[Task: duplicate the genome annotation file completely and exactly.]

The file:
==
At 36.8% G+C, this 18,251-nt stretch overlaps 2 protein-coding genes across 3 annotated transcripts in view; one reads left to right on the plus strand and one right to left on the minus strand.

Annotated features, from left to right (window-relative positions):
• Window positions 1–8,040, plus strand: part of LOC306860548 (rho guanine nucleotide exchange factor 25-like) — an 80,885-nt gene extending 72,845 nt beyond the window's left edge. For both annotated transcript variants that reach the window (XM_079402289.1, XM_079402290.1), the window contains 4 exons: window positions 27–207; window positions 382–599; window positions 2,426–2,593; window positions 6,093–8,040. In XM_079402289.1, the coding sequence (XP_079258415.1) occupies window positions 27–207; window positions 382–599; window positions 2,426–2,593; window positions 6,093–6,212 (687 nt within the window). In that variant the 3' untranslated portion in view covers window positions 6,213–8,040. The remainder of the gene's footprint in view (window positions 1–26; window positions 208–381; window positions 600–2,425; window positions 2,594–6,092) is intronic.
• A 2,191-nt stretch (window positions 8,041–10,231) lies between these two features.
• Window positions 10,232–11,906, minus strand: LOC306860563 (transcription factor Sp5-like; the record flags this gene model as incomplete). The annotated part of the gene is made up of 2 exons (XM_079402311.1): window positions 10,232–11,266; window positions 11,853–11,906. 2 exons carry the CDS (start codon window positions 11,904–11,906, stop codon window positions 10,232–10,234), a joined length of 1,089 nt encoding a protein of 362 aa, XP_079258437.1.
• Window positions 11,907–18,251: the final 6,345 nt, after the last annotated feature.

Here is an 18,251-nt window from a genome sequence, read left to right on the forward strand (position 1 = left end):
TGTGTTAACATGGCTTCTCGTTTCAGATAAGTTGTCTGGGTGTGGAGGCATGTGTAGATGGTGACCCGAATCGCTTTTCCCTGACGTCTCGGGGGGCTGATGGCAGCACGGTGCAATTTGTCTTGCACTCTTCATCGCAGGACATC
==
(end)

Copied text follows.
At 36.8% G+C, this 18,251-nt stretch overlaps 2 protein-coding genes across 3 annotated transcripts in view; one reads left to right on the plus strand and one right to left on the minus strand.

Annotated features, from left to right (window-relative positions):
• Window positions 1–8,040, plus strand: part of LOC306860548 (rho guanine nucleotide exchange factor 25-like) — an 80,885-nt gene extending 72,845 nt beyond the window's left edge. For both annotated transcript variants that reach the window (XM_079402289.1, XM_079402290.1), the window contains 4 exons: window positions 27–207; window positions 382–599; window positions 2,426–2,593; window positions 6,093–8,040. In XM_079402289.1, the coding sequence (XP_079258415.1) occupies window positions 27–207; window positions 382–599; window positions 2,426–2,593; window positions 6,093–6,212 (687 nt within the window). In that variant the 3' untranslated portion in view covers window positions 6,213–8,040. The remainder of the gene's footprint in view (window positions 1–26; window positions 208–381; window positions 600–2,425; window positions 2,594–6,092) is intronic.
• A 2,191-nt stretch (window positions 8,041–10,231) lies between these two features.
• Window positions 10,232–11,906, minus strand: LOC306860563 (transcription factor Sp5-like; the record flags this gene model as incomplete). The annotated part of the gene is made up of 2 exons (XM_079402311.1): window positions 10,232–11,266; window positions 11,853–11,906. 2 exons carry the CDS (start codon window positions 11,904–11,906, stop codon window positions 10,232–10,234), a joined length of 1,089 nt encoding a protein of 362 aa, XP_079258437.1.
• Window positions 11,907–18,251: the final 6,345 nt, after the last annotated feature.

Here is an 18,251-nt window from a genome sequence, read left to right on the forward strand (position 1 = left end):
TGTGTTAACATGGCTTCTCGTTTCAGATAAGTTGTCTGGGTGTGGAGGCATGTGTAGATGGTGACCCGAATCGCTTTTCCCTGACGTCTCGGGGGGCTGATGGCAGCACGGTGCAATTTGTCTTGCACTCTTCATCGCAGGACATC